Auditors have highlighted significant financial, operational and reputational risks around the council’s use of consultants, procurement and cash management.
Chief internal auditor Duncan Black gave three “unsatisfactory” opinions on areas of council business which he said required “urgent attention”.
Speaking at today’s (Wednesday) audit committee, Mr Black said he had found “serious deficiencies” around the use of consultants.
According to his report, sample testing found non-compliance with the procurement process in 14 of 15 cases reviewed, including paying the consultant above the value of the contract.
The council’s procurement work was also flagged as a “significant” risk of potential financial and reputational risk.
Despite having highlighted problems in 2020, Mr Black said no changes had been made to the council’s procurement arrangements.
His report noted the council made a £264,000 payment to a supplier, which had been engaged through a lapsed framework and an £11,000 payment for which no information was provided.
A spot check investigation into the management of cash and belongings in care homes also revealed unsatisfactory practices.
Mr Black said there was insufficient guidance, variances between records and physical cash and issues in record-keeping as well as gaps in the audit trail.
In a number of instances, management had taken money from petty cash for personal use – although it has since been returned.
Mr Black said these were “significant matters” and raised concerns around “reputational risk”.
Committee chairman Allison Duncan said he was “concerned and disillusioned” by the report and called for improvements to be made.
Vice-chairwoman Catherine Hughson said she found it “really worrying”.
She called for the recommendations to be enacted as a “matter of urgency”.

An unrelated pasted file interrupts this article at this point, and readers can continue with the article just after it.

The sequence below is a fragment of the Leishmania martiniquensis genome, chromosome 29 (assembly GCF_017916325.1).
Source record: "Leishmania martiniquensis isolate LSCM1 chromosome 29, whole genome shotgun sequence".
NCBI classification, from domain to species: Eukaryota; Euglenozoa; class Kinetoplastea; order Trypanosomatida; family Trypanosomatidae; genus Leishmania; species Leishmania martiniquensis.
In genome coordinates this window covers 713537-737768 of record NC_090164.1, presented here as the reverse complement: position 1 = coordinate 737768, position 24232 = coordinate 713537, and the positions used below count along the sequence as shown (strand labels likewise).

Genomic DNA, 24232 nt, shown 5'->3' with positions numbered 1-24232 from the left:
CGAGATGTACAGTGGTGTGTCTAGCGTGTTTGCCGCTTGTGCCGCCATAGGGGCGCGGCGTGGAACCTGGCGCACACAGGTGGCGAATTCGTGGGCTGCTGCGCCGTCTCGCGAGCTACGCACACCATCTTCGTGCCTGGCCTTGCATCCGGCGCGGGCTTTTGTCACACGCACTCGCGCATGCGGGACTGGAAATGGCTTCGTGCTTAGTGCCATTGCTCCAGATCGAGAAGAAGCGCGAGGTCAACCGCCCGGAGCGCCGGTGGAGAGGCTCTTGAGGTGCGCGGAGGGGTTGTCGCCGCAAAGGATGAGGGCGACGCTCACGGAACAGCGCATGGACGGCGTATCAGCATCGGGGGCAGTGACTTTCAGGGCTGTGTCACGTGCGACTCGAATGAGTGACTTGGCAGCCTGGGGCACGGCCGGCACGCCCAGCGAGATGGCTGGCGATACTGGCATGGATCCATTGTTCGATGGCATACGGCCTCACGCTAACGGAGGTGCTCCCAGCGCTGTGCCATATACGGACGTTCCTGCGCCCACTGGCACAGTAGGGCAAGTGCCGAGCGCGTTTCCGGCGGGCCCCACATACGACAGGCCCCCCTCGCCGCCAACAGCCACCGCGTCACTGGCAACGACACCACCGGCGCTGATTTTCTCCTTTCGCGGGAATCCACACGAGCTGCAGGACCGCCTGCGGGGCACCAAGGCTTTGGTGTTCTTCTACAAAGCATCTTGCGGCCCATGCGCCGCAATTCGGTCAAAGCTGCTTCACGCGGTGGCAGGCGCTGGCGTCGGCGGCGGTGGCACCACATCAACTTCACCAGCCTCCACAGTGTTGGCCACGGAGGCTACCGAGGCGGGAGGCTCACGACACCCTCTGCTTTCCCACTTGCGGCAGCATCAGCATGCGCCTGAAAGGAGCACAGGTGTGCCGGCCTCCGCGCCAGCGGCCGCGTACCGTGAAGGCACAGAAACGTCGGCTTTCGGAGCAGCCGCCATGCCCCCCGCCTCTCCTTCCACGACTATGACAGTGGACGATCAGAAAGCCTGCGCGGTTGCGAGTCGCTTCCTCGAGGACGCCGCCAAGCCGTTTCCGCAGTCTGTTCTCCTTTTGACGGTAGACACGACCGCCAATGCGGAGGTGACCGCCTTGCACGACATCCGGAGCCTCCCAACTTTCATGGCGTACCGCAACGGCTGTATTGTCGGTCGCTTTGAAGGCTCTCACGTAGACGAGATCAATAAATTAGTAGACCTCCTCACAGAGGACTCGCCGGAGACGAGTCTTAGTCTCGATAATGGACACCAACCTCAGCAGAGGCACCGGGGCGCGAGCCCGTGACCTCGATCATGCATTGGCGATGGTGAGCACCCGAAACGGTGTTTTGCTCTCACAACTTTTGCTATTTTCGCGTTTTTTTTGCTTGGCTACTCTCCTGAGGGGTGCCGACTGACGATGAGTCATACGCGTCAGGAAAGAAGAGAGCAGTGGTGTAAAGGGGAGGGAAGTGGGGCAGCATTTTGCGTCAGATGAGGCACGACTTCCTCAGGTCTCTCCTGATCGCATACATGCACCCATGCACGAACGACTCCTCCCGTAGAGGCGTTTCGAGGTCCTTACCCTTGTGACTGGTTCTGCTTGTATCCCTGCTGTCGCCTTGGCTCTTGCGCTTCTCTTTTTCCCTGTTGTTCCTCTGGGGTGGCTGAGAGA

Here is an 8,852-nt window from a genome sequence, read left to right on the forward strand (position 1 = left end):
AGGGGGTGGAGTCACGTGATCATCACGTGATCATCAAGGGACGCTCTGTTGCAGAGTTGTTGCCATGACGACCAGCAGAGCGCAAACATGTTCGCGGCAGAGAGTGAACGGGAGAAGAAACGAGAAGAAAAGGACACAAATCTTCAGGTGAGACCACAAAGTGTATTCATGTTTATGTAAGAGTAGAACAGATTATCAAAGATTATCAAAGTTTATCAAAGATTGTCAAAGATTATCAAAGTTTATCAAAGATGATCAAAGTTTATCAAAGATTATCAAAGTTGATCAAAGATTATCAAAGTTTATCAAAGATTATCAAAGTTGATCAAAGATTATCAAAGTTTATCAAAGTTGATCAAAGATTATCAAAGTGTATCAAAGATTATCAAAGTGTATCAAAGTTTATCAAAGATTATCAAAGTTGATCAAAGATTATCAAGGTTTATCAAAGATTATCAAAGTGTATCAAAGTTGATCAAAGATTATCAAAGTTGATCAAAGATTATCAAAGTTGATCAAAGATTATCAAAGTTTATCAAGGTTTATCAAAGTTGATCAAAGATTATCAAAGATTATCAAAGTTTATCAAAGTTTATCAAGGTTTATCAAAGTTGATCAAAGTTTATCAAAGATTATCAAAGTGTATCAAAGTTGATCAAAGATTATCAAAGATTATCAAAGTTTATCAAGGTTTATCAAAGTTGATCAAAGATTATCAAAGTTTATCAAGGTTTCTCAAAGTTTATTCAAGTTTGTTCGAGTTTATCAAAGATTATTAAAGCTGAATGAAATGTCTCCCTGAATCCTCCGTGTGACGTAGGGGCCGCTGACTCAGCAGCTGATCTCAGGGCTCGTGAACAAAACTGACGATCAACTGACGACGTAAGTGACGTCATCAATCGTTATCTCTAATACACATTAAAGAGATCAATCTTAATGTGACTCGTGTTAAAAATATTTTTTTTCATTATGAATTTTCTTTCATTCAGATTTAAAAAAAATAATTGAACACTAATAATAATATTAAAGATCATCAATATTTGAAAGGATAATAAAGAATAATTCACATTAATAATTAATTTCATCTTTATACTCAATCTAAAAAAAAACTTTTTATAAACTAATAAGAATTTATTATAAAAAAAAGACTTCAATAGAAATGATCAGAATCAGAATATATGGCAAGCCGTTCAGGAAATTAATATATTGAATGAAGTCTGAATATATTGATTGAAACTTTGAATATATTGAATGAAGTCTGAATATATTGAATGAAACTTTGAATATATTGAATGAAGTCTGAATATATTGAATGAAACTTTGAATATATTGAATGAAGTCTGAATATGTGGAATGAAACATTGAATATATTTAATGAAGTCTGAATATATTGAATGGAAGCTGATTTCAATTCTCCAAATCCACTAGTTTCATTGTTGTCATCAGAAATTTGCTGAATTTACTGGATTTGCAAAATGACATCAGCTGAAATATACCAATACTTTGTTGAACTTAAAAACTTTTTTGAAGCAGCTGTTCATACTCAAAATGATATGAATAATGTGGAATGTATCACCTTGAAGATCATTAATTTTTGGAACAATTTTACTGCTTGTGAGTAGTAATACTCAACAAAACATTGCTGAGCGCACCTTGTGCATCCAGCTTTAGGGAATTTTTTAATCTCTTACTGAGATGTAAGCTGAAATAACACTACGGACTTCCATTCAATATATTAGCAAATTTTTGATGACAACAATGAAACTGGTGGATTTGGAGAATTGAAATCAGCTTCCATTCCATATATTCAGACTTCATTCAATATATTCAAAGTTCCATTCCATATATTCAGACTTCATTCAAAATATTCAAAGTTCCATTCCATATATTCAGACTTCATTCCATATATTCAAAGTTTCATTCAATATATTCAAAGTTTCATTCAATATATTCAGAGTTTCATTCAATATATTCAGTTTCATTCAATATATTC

“We cannot just keep renewing the date hoping it’s going to go away,” she said.
“We have to act on this and internal audit should be given the priority it deserves.”
Lerwick North and Bressay member Stephen Leask said there had “obviously been complacency” and a “laissez-faire” attitude around the use of consultants and procurement.
He said he hoped the recommendations could be acted on as a “quick fix”.
Depute leader Gary Robinson said that while the issues highlighted were serious, the recommendations seemed “fairly straight forward”.
“On the whole, this report points us in the right direction and we just need to accept that and move forward on that basis,” he said.
Shetland Central member Moraig Lyall said she was most concerned by the fact so many of the issues had been flagged previously.
“We would need to hope that it’s not a case of history repeating itself here but that the serious but straight forward actions required to be made actually are made on this occasion,” she said.
Director of corporate services Christine Ferguson said the council would look to make its guidance on these issues “much more specific and clear”.
She said the delays in enacting previous recommendations had been due to a lack of resources, pressure of workloads and the pandemic.
“We are determined, on the back of this, to put together a programme of work and to address the issues,” she added.
Mrs Ferguson said the council’s use of consultants was not “going to go away” particularly as they would be required on large projects such as the Knab redevelopment, Islands Deal and Orion.